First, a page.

With fast-paced internet culture quickly shaping the copywriting industry, you need to keep up with trends in your industry and get to know SEO. Finding local classes or online courses from copywriting experts who offer similar services can help you out. Some great courses can also be found for affordable prices on Udemy and Skillshare.
Join in meetups, conferences, or networking events in your area to connect with business owners — all of them can benefit from copywriting, after all. Bring your business card and other marketing materials, if relevant, and make sure your LinkedIn is fully set up.
Frequently Asked Questions
Copywriting is easy to enter when you already have strong writing skills to show off. To help you start your writing career, here are our answers to a few common questions:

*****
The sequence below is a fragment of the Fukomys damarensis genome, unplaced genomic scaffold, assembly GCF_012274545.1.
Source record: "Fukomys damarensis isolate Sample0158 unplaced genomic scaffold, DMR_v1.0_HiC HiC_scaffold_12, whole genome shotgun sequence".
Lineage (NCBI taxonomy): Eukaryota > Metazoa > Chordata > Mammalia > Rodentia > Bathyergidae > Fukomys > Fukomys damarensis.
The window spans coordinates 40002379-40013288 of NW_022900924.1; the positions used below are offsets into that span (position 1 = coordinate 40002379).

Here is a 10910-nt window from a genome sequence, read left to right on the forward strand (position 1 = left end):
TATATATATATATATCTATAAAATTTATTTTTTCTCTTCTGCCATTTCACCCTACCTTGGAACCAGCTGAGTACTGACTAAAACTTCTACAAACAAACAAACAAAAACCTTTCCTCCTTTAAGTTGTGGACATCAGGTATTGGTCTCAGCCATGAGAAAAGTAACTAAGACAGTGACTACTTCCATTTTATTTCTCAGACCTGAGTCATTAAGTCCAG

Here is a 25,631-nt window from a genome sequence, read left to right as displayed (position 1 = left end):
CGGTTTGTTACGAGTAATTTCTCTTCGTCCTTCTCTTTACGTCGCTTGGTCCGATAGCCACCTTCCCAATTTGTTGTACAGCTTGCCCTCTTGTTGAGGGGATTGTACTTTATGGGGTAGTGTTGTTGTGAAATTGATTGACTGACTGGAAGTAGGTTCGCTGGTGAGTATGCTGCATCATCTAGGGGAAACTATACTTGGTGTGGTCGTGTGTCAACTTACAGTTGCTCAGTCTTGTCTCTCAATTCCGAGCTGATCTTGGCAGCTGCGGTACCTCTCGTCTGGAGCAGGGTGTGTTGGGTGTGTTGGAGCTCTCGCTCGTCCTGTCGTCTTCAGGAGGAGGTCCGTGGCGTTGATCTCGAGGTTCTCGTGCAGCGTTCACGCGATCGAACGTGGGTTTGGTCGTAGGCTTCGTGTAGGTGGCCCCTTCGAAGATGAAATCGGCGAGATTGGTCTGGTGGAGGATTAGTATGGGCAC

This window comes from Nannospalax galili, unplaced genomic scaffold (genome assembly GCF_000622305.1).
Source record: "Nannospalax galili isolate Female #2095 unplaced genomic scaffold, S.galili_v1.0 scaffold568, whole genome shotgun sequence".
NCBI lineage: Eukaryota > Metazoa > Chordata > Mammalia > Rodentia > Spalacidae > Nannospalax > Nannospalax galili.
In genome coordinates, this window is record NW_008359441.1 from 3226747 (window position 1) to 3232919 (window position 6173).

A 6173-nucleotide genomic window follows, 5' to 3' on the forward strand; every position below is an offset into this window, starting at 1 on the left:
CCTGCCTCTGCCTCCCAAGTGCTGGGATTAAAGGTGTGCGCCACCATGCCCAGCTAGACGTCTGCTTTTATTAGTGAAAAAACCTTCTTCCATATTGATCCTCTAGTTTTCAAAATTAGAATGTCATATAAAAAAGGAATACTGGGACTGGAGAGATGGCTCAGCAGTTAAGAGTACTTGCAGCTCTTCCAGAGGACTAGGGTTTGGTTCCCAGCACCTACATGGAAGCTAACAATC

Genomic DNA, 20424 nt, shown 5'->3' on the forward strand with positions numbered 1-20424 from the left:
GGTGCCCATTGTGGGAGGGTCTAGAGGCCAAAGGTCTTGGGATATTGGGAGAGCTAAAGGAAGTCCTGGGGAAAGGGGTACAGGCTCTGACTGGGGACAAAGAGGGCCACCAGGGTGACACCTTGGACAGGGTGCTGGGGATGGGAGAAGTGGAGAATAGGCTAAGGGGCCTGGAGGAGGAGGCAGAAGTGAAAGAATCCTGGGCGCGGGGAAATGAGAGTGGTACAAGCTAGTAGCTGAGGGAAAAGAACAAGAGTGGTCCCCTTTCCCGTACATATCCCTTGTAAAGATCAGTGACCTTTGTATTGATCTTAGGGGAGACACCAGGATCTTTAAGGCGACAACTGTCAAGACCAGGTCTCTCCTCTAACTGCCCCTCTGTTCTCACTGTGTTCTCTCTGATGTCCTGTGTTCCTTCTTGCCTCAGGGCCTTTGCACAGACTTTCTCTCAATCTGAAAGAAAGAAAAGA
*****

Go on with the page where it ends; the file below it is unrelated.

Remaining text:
1. How much should I charge as a copywriter?
This depends on your experience, but it’s fairly common for new copywriters to charge at least $45 per hour and for highly experienced copywriters to charge up to $200 per hour.
As a freelancer, a general rule of thumb is to take into account how much you would be paid per hour at your skill level in a traditional job and multiply that hourly wage by three. This final number will be enough to cover your self-employment taxes, health insurance, and other benefits that would no longer be covered by your employer.
Also, take into consideration the types of services you’re offering. Companies are usually more willing to pay extra for good technical copywriters and for larger-scale projects.
2. How much money would I make as an agency or in-house copywriter?
The average salary of a full-time copywriter who is employed by a marketing agency is just over $47,000 for junior copywriters and $88,000 for senior copywriters.